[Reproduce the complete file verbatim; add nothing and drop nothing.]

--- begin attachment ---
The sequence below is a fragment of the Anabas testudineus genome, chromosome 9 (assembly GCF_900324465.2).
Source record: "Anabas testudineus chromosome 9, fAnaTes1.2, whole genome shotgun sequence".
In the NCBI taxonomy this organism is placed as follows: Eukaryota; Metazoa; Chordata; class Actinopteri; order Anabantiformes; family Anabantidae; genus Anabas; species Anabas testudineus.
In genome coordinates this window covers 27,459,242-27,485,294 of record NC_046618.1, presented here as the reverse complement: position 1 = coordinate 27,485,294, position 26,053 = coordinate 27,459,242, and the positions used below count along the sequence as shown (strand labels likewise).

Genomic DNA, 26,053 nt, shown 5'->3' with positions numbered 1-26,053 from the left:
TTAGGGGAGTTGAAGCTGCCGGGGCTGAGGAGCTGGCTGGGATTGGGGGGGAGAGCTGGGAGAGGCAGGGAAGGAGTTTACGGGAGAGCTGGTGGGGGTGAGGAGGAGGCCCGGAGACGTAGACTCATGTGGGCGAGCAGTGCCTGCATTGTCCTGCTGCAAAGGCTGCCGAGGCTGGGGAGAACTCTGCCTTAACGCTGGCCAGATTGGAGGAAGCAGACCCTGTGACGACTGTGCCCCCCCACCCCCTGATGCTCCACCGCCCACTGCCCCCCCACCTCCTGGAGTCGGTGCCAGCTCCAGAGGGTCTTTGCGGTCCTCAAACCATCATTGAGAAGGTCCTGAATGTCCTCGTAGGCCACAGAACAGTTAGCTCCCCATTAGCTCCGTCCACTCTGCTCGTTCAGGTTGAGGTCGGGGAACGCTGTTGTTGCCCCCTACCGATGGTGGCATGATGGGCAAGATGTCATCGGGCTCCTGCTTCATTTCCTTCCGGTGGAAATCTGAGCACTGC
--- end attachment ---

The sequence below is a fragment of the Anabas testudineus genome, chromosome 9 (assembly GCF_900324465.2).
Source record: "Anabas testudineus chromosome 9, fAnaTes1.2, whole genome shotgun sequence".
In the NCBI taxonomy this organism is placed as follows: Eukaryota; Metazoa; Chordata; class Actinopteri; order Anabantiformes; family Anabantidae; genus Anabas; species Anabas testudineus.
In genome coordinates this window covers 27,459,242-27,485,294 of record NC_046618.1, presented here as the reverse complement: position 1 = coordinate 27,485,294, position 26,053 = coordinate 27,459,242, and the positions used below count along the sequence as shown (strand labels likewise).

Genomic DNA, 26,053 nt, shown 5'->3' with positions numbered 1-26,053 from the left:
TTAGGGGAGTTGAAGCTGCCGGGGCTGAGGAGCTGGCTGGGATTGGGGGGGAGAGCTGGGAGAGGCAGGGAAGGAGTTTACGGGAGAGCTGGTGGGGGTGAGGAGGAGGCCCGGAGACGTAGACTCATGTGGGCGAGCAGTGCCTGCATTGTCCTGCTGCAAAGGCTGCCGAGGCTGGGGAGAACTCTGCCTTAACGCTGGCCAGATTGGAGGAAGCAGACCCTGTGACGACTGTGCCCCCCCACCCCCTGATGCTCCACCGCCCACTGCCCCCCCACCTCCTGGAGTCGGTGCCAGCTCCAGAGGGTCTTTGCGGTCCTCAAACCATCATTGAGAAGGTCCTGAATGTCCTCGTAGGCCACAGAACAGTTAGCTCCCCATTAGCTCCGTCCACTCTGCTCGTTCAGGTTGAGGTCGGGGAACGCTGTTGTTGCCCCCTACCGATGGTGGCATGATGGGCAAGATGTCATCGGGCTCCTGCTTCATTTCCTTCCGGTGGAAATCTGAGCACTGC